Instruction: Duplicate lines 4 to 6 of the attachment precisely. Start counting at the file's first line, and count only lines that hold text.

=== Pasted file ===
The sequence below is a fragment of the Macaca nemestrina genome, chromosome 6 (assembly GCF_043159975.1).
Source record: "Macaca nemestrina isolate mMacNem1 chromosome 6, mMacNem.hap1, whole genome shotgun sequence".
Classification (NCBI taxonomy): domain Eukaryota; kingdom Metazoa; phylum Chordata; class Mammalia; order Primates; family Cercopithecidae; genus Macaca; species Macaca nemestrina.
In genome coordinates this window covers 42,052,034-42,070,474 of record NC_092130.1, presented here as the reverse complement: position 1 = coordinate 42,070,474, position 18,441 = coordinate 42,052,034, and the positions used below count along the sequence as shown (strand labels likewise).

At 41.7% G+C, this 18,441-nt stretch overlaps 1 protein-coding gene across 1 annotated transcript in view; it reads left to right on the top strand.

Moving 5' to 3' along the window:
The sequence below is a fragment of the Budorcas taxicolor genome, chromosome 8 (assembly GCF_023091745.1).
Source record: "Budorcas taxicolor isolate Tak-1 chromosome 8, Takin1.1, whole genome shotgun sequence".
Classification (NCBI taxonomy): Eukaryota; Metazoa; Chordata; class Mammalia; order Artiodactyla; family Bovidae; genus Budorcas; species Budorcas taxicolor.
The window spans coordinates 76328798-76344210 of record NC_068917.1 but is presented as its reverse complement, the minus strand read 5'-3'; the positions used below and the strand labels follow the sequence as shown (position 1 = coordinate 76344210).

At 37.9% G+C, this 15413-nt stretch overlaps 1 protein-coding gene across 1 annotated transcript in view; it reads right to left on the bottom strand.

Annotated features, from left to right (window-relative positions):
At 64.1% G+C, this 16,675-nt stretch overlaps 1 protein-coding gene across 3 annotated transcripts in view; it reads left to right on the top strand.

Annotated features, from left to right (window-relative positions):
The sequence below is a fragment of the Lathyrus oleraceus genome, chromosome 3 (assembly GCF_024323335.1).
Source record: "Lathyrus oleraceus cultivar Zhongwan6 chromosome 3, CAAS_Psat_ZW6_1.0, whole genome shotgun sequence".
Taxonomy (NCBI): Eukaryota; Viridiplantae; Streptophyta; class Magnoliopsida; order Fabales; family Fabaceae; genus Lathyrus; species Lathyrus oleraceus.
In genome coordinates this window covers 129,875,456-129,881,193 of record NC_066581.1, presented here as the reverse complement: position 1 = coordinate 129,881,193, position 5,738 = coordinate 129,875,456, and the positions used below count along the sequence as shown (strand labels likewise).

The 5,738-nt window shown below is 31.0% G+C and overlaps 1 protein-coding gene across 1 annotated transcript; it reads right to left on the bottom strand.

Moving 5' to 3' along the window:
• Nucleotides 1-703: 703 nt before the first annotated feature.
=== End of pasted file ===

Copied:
In genome coordinates this window covers 42,052,034-42,070,474 of record NC_092130.1, presented here as the reverse complement: position 1 = coordinate 42,070,474, position 18,441 = coordinate 42,052,034, and the positions used below count along the sequence as shown (strand labels likewise).

At 41.7% G+C, this 18,441-nt stretch overlaps 1 protein-coding gene across 1 annotated transcript in view; it reads left to right on the top strand.

Moving 5' to 3' along the window: